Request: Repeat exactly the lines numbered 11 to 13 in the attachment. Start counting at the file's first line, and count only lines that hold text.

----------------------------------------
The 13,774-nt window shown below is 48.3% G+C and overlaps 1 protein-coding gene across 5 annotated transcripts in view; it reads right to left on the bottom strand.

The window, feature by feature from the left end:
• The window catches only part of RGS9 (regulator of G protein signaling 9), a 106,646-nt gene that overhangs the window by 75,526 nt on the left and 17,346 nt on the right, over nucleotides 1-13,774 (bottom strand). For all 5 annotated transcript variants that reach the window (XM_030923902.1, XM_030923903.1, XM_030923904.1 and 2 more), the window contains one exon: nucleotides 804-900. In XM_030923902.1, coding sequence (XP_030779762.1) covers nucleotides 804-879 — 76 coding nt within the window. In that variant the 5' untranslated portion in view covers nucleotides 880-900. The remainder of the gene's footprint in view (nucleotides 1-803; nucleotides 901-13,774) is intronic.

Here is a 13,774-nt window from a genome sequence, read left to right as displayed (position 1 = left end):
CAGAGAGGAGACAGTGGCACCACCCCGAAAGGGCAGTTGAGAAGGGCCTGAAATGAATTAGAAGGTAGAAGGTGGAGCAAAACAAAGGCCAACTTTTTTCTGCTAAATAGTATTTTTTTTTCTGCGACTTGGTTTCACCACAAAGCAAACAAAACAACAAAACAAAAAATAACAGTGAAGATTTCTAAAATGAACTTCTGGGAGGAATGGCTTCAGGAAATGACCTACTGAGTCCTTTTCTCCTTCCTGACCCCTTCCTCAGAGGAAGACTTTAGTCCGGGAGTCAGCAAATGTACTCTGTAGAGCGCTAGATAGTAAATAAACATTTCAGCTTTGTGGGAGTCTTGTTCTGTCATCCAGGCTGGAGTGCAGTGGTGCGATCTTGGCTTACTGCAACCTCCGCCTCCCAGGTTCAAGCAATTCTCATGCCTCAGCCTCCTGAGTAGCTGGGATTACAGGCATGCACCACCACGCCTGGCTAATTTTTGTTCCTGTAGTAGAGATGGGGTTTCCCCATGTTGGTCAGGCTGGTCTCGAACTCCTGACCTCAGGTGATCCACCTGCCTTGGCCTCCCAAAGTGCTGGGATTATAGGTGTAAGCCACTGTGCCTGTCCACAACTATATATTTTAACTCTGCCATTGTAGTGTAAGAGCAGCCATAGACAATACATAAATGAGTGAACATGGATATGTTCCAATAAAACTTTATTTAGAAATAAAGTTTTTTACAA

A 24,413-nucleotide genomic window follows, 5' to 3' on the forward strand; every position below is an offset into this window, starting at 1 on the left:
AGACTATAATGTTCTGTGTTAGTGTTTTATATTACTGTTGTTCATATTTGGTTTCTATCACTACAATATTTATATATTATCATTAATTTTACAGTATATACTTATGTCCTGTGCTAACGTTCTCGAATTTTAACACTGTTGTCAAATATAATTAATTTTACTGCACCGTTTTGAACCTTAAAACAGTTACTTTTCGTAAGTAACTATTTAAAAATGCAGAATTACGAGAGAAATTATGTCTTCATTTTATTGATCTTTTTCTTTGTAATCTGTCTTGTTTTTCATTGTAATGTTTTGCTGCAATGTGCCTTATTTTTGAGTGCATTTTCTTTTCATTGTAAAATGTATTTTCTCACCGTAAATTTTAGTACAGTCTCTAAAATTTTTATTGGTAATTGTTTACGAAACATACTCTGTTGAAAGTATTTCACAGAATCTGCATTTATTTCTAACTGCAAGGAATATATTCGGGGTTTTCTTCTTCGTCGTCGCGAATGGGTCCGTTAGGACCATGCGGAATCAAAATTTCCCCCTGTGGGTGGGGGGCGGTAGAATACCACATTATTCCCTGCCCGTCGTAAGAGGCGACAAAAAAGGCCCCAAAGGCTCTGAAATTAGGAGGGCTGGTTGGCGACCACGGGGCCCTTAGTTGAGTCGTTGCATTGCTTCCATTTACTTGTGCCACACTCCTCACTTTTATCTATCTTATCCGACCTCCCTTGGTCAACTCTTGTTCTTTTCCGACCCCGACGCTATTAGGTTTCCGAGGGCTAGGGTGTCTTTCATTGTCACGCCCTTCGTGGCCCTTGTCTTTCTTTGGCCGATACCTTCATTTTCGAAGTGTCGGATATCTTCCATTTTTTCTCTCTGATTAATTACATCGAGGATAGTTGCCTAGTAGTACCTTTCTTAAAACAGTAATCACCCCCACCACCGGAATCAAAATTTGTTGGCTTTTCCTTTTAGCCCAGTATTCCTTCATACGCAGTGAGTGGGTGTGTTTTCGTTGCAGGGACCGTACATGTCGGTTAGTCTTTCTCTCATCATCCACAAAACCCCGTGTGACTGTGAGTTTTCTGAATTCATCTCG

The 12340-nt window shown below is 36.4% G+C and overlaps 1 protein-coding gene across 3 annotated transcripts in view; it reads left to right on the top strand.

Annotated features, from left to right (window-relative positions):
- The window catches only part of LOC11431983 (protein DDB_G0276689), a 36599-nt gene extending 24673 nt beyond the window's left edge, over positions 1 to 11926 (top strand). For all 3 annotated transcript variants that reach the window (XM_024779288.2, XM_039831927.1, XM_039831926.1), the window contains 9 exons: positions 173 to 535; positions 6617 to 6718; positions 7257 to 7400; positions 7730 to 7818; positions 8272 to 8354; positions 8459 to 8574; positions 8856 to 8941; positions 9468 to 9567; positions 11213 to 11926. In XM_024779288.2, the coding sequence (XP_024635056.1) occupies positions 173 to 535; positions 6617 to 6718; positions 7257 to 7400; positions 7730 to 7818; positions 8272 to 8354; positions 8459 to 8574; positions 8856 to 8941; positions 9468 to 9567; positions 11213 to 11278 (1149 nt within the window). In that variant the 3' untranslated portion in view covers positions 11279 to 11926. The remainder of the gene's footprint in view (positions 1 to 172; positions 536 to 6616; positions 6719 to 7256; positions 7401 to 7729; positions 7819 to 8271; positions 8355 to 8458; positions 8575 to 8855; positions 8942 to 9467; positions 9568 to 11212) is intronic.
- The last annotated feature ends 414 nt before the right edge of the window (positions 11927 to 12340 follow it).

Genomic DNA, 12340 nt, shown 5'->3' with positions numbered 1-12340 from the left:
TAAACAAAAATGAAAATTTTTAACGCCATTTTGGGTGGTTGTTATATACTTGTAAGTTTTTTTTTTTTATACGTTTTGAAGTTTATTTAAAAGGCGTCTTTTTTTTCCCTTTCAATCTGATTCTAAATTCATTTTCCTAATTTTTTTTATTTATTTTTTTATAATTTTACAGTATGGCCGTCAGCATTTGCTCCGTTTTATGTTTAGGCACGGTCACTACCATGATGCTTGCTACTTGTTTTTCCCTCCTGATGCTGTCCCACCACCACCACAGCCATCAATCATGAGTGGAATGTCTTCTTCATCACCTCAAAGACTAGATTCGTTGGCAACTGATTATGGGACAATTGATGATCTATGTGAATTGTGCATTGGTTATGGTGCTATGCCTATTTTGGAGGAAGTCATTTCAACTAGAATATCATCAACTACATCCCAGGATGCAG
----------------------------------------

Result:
- The last annotated feature ends 414 nt before the right edge of the window (positions 11927 to 12340 follow it).

Genomic DNA, 12340 nt, shown 5'->3' with positions numbered 1-12340 from the left:
TAAACAAAAATGAAAATTTTTAACGCCATTTTGGGTGGTTGTTATATACTTGTAAGTTTTTTTTTTTTATACGTTTTGAAGTTTATTTAAAAGGCGTCTTTTTTTTCCCTTTCAATCTGATTCTAAATTCATTTTCCTAATTTTTTTTATTTATTTTTTTATAATTTTACAGTATGGCCGTCAGCATTTGCTCCGTTTTATGTTTAGGCACGGTCACTACCATGATGCTTGCTACTTGTTTTTCCCTCCTGATGCTGTCCCACCACCACCACAGCCATCAATCATGAGTGGAATGTCTTCTTCATCACCTCAAAGACTAGATTCGTTGGCAACTGATTATGGGACAATTGATGATCTATGTGAATTGTGCATTGGTTATGGTGCTATGCCTATTTTGGAGGAAGTCATTTCAACTAGAATATCATCAACTACATCCCAGGATGCAG